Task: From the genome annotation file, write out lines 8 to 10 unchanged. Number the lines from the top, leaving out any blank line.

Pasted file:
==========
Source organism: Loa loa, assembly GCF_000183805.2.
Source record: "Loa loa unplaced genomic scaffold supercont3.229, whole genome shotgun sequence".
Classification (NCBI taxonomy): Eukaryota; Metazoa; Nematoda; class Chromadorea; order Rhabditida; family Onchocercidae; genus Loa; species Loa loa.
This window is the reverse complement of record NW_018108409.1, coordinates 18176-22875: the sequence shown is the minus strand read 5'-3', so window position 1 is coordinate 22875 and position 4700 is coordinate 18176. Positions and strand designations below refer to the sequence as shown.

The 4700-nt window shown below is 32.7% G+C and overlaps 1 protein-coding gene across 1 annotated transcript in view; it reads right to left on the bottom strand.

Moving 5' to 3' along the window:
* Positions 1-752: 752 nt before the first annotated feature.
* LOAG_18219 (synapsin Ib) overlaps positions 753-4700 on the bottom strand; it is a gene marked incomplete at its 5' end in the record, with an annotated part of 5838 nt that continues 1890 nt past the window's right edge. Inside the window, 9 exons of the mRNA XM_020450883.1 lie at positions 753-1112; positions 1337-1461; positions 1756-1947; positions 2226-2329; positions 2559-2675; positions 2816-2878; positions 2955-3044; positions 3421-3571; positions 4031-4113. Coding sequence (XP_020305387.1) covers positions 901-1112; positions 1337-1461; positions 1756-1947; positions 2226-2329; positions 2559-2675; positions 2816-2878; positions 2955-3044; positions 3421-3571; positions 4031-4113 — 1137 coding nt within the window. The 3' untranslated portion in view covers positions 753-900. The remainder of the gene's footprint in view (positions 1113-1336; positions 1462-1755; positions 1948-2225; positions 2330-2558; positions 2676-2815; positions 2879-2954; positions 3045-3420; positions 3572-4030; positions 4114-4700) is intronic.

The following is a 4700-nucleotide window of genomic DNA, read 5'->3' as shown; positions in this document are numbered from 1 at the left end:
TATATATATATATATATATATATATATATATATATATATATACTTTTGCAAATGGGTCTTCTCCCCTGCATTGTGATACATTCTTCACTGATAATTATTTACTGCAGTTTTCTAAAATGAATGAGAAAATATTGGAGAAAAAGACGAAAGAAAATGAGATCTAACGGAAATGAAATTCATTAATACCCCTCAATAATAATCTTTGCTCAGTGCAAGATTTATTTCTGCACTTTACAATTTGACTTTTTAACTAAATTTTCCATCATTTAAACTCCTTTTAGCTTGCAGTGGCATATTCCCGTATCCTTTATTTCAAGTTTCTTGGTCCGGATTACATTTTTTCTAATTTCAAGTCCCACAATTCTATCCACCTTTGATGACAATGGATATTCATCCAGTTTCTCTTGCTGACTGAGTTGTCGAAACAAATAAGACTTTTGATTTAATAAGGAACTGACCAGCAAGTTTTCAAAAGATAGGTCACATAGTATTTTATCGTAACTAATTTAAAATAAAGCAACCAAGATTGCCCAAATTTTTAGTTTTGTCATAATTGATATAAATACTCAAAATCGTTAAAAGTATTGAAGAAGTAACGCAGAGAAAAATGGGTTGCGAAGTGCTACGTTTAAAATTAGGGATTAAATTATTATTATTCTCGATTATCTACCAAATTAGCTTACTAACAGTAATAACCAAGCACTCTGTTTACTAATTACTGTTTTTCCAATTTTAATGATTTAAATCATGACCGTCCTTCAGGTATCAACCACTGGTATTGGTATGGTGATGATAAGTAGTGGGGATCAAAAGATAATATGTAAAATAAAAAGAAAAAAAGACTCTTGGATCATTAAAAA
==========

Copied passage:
* LOAG_18219 (synapsin Ib) overlaps positions 753-4700 on the bottom strand; it is a gene marked incomplete at its 5' end in the record, with an annotated part of 5838 nt that continues 1890 nt past the window's right edge. Inside the window, 9 exons of the mRNA XM_020450883.1 lie at positions 753-1112; positions 1337-1461; positions 1756-1947; positions 2226-2329; positions 2559-2675; positions 2816-2878; positions 2955-3044; positions 3421-3571; positions 4031-4113. Coding sequence (XP_020305387.1) covers positions 901-1112; positions 1337-1461; positions 1756-1947; positions 2226-2329; positions 2559-2675; positions 2816-2878; positions 2955-3044; positions 3421-3571; positions 4031-4113 — 1137 coding nt within the window. The 3' untranslated portion in view covers positions 753-900. The remainder of the gene's footprint in view (positions 1113-1336; positions 1462-1755; positions 1948-2225; positions 2330-2558; positions 2676-2815; positions 2879-2954; positions 3045-3420; positions 3572-4030; positions 4114-4700) is intronic.

The following is a 4700-nucleotide window of genomic DNA, read 5'->3' as shown; positions in this document are numbered from 1 at the left end:
TATATATATATATATATATATATATATATATATATATATATACTTTTGCAAATGGGTCTTCTCCCCTGCATTGTGATACATTCTTCACTGATAATTATTTACTGCAGTTTTCTAAAATGAATGAGAAAATATTGGAGAAAAAGACGAAAGAAAATGAGATCTAACGGAAATGAAATTCATTAATACCCCTCAATAATAATCTTTGCTCAGTGCAAGATTTATTTCTGCACTTTACAATTTGACTTTTTAACTAAATTTTCCATCATTTAAACTCCTTTTAGCTTGCAGTGGCATATTCCCGTATCCTTTATTTCAAGTTTCTTGGTCCGGATTACATTTTTTCTAATTTCAAGTCCCACAATTCTATCCACCTTTGATGACAATGGATATTCATCCAGTTTCTCTTGCTGACTGAGTTGTCGAAACAAATAAGACTTTTGATTTAATAAGGAACTGACCAGCAAGTTTTCAAAAGATAGGTCACATAGTATTTTATCGTAACTAATTTAAAATAAAGCAACCAAGATTGCCCAAATTTTTAGTTTTGTCATAATTGATATAAATACTCAAAATCGTTAAAAGTATTGAAGAAGTAACGCAGAGAAAAATGGGTTGCGAAGTGCTACGTTTAAAATTAGGGATTAAATTATTATTATTCTCGATTATCTACCAAATTAGCTTACTAACAGTAATAACCAAGCACTCTGTTTACTAATTACTGTTTTTCCAATTTTAATGATTTAAATCATGACCGTCCTTCAGGTATCAACCACTGGTATTGGTATGGTGATGATAAGTAGTGGGGATCAAAAGATAATATGTAAAATAAAAAGAAAAAAAGACTCTTGGATCATTAAAAA